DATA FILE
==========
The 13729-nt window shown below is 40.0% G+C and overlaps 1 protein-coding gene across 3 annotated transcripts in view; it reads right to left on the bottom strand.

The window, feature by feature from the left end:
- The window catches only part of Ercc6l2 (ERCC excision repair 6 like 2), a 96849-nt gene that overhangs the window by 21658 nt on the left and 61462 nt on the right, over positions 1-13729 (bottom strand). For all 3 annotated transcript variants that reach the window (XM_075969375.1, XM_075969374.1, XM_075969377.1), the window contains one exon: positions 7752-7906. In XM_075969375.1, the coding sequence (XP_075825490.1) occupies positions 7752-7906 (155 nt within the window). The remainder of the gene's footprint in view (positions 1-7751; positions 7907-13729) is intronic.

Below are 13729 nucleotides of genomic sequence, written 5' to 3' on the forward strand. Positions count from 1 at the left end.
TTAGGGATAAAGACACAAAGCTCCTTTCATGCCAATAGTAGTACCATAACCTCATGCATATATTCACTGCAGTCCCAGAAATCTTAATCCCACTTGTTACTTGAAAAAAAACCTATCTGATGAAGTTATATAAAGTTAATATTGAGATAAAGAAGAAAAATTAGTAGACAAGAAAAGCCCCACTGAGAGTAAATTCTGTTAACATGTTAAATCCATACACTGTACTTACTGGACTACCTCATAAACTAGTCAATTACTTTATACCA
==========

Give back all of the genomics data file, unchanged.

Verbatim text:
The 13729-nt window shown below is 40.0% G+C and overlaps 1 protein-coding gene across 3 annotated transcripts in view; it reads right to left on the bottom strand.

The window, feature by feature from the left end:
- The window catches only part of Ercc6l2 (ERCC excision repair 6 like 2), a 96849-nt gene that overhangs the window by 21658 nt on the left and 61462 nt on the right, over positions 1-13729 (bottom strand). For all 3 annotated transcript variants that reach the window (XM_075969375.1, XM_075969374.1, XM_075969377.1), the window contains one exon: positions 7752-7906. In XM_075969375.1, the coding sequence (XP_075825490.1) occupies positions 7752-7906 (155 nt within the window). The remainder of the gene's footprint in view (positions 1-7751; positions 7907-13729) is intronic.

Below are 13729 nucleotides of genomic sequence, written 5' to 3' on the forward strand. Positions count from 1 at the left end.
TTAGGGATAAAGACACAAAGCTCCTTTCATGCCAATAGTAGTACCATAACCTCATGCATATATTCACTGCAGTCCCAGAAATCTTAATCCCACTTGTTACTTGAAAAAAAACCTATCTGATGAAGTTATATAAAGTTAATATTGAGATAAAGAAGAAAAATTAGTAGACAAGAAAAGCCCCACTGAGAGTAAATTCTGTTAACATGTTAAATCCATACACTGTACTTACTGGACTACCTCATAAACTAGTCAATTACTTTATACCA